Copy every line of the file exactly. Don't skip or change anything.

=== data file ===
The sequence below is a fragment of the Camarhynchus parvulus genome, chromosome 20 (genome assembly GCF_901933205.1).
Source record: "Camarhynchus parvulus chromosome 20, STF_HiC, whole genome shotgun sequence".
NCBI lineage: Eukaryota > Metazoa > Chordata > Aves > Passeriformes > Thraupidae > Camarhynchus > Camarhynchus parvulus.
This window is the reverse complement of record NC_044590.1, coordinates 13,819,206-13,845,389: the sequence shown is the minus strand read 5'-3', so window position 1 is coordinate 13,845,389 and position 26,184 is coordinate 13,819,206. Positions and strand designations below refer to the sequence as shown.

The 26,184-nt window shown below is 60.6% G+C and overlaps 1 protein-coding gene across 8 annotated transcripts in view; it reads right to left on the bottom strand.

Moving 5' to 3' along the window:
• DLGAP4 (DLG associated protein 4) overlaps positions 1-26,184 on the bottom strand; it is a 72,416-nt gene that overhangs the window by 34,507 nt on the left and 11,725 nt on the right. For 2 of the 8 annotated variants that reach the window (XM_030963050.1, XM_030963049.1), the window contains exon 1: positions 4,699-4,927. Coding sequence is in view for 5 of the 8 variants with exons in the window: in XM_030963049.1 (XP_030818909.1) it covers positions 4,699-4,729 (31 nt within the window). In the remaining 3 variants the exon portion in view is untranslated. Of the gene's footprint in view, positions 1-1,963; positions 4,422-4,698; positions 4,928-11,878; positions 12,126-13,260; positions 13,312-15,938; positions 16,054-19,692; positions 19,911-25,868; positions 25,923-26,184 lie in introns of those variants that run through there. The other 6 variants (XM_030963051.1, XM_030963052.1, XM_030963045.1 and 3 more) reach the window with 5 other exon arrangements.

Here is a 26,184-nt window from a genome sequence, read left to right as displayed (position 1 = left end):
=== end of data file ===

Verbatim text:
The sequence below is a fragment of the Camarhynchus parvulus genome, chromosome 20 (genome assembly GCF_901933205.1).
Source record: "Camarhynchus parvulus chromosome 20, STF_HiC, whole genome shotgun sequence".
NCBI lineage: Eukaryota > Metazoa > Chordata > Aves > Passeriformes > Thraupidae > Camarhynchus > Camarhynchus parvulus.
This window is the reverse complement of record NC_044590.1, coordinates 13,819,206-13,845,389: the sequence shown is the minus strand read 5'-3', so window position 1 is coordinate 13,845,389 and position 26,184 is coordinate 13,819,206. Positions and strand designations below refer to the sequence as shown.

The 26,184-nt window shown below is 60.6% G+C and overlaps 1 protein-coding gene across 8 annotated transcripts in view; it reads right to left on the bottom strand.

Moving 5' to 3' along the window:
• DLGAP4 (DLG associated protein 4) overlaps positions 1-26,184 on the bottom strand; it is a 72,416-nt gene that overhangs the window by 34,507 nt on the left and 11,725 nt on the right. For 2 of the 8 annotated variants that reach the window (XM_030963050.1, XM_030963049.1), the window contains exon 1: positions 4,699-4,927. Coding sequence is in view for 5 of the 8 variants with exons in the window: in XM_030963049.1 (XP_030818909.1) it covers positions 4,699-4,729 (31 nt within the window). In the remaining 3 variants the exon portion in view is untranslated. Of the gene's footprint in view, positions 1-1,963; positions 4,422-4,698; positions 4,928-11,878; positions 12,126-13,260; positions 13,312-15,938; positions 16,054-19,692; positions 19,911-25,868; positions 25,923-26,184 lie in introns of those variants that run through there. The other 6 variants (XM_030963051.1, XM_030963052.1, XM_030963045.1 and 3 more) reach the window with 5 other exon arrangements.

Here is a 26,184-nt window from a genome sequence, read left to right as displayed (position 1 = left end):